In total, 2,700 people have been left homeless across the northern Lazio and Marche region, the majority of whom are currently living in blue tent camps.
“We hope to complete the first temporary housing modules within four or five months,” Italy's Infrastructure Minister, Graziano Delrio, was quoted as saying in Il Sole 24 Ore on Wednesday.
“We are working as fast as possible.”
The temporary settlements will house people in wooden chalets, each between 40 and 70 metres squared.
The new settlements will be built as close as possible to the hardest-hit towns of Amatrice, Arquata del Tronto and Amatrice, where some 2,500 people lost their homes.
“We need to keep people in groups, so as to keep the community together,” Amatrice Mayor Sergio Pirozzi told Corriere earlier this week.
The towns will be based on similar settlements built in the aftermath of the 2009 L'Aquila earthquake near the devastated villages of Onna and Fossa.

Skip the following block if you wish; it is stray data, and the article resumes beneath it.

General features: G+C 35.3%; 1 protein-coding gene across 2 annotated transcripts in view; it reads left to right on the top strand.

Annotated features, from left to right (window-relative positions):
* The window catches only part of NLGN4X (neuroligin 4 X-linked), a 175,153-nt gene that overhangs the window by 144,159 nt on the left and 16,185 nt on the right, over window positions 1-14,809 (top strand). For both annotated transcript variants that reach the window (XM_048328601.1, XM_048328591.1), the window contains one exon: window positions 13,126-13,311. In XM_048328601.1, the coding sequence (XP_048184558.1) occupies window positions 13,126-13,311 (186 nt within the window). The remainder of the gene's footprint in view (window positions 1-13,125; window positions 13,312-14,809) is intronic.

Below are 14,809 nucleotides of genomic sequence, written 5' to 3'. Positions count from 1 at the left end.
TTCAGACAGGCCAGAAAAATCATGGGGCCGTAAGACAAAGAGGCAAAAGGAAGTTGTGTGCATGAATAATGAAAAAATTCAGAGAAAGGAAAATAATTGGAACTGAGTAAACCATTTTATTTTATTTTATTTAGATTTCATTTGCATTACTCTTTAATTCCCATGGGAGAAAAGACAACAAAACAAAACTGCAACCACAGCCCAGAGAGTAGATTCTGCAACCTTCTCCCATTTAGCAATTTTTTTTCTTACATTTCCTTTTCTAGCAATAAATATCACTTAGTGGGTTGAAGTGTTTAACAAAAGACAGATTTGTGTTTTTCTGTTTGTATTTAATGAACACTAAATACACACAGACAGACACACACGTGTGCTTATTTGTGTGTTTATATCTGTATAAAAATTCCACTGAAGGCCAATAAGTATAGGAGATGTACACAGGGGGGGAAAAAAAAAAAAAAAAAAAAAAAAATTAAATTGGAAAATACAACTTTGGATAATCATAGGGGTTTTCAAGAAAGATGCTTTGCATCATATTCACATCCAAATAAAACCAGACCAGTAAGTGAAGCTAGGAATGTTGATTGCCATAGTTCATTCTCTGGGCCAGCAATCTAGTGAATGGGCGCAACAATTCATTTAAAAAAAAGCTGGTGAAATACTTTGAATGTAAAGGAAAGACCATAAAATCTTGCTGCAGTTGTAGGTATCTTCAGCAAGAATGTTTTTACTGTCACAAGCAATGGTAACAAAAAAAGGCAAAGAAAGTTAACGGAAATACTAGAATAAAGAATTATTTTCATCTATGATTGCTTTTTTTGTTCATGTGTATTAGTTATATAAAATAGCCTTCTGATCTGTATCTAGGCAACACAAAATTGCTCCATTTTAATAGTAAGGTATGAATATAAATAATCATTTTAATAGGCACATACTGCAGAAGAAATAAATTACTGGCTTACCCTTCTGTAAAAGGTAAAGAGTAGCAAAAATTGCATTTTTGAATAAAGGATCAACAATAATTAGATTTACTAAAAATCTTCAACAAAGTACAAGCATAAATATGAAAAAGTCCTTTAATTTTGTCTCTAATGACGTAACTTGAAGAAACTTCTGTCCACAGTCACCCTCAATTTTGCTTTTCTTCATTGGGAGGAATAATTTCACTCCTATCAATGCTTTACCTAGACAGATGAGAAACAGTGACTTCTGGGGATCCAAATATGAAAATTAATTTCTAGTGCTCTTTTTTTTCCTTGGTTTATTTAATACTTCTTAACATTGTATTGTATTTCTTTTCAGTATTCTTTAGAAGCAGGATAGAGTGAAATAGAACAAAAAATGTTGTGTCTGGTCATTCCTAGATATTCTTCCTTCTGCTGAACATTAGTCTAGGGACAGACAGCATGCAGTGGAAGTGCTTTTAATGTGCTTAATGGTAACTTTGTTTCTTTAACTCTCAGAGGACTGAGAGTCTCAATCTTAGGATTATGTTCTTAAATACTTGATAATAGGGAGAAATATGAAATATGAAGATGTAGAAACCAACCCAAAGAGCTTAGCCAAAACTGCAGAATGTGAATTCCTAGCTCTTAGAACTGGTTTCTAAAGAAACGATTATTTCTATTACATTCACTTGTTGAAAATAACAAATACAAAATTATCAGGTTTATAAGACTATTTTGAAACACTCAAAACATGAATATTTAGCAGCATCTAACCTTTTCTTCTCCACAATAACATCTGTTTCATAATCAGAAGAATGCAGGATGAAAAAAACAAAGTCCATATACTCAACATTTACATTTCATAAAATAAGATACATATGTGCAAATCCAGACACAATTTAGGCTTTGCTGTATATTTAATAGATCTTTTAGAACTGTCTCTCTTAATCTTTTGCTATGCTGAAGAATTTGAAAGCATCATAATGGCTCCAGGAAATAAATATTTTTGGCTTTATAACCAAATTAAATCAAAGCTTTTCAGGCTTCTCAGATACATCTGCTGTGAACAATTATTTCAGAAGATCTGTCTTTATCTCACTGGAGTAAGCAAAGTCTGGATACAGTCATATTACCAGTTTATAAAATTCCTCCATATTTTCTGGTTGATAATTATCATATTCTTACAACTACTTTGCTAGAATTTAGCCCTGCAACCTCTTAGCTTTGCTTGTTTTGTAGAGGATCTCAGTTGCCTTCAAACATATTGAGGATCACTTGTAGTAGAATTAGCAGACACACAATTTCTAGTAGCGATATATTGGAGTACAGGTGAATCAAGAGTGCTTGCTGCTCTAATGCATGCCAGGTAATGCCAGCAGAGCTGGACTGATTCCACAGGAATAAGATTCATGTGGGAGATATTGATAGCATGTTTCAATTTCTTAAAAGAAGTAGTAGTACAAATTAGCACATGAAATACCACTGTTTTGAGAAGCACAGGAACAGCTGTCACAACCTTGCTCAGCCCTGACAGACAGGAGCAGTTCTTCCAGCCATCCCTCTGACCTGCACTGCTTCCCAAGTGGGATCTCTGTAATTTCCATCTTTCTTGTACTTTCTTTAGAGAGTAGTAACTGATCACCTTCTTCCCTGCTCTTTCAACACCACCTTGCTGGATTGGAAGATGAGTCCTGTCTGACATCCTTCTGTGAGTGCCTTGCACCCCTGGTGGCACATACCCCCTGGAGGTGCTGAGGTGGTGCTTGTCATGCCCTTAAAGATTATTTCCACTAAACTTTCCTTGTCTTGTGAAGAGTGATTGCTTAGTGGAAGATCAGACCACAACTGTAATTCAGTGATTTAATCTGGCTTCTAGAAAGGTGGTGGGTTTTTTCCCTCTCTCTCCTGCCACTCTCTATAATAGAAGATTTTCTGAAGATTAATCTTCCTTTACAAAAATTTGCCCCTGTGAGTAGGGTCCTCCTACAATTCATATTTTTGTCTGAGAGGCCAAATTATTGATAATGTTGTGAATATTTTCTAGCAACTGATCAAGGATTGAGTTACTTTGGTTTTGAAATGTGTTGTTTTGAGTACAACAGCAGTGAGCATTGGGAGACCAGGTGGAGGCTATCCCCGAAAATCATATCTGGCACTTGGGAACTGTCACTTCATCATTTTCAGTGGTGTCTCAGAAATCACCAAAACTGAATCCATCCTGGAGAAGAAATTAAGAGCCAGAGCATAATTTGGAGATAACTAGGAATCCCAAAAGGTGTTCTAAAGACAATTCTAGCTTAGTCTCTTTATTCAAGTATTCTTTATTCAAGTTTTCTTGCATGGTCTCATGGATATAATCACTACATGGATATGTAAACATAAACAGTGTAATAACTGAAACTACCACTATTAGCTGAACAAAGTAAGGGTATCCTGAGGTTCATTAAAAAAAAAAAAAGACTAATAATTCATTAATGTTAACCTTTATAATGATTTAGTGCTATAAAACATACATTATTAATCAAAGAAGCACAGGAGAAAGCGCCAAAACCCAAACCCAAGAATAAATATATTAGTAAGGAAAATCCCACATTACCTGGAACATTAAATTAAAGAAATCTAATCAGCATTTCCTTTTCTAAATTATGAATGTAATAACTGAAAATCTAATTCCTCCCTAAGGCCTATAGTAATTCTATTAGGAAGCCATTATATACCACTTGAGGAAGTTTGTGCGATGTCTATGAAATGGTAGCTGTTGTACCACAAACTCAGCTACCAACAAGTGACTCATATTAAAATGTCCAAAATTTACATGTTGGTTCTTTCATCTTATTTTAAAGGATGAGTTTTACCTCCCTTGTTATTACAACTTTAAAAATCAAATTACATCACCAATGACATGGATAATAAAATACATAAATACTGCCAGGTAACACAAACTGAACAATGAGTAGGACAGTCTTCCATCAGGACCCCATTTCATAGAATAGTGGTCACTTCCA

At Onna and Fossa, more than 5,000 displaced people still live wooden chalets and make use of wooden bars, churches and even sports facilities.
“Fossa can become a model to follow,” former mayor Luigi Calvisi told Italian news agency Ansa.
“It is unique among the temporary towns and even has a playground and a central square.”
In total, it is estimated that Italy will need to build some 700 wooden chalets for the survivors of its most recent quake, at an estimated cost of €35 million.
But while the wooden homes can be quickly erected, it is likely they will not be dismantled for a long time to come, while the earthquake-hit region is rebuilt.
“Previous experience tells us it will take years and we need to be patient,” Delrio added.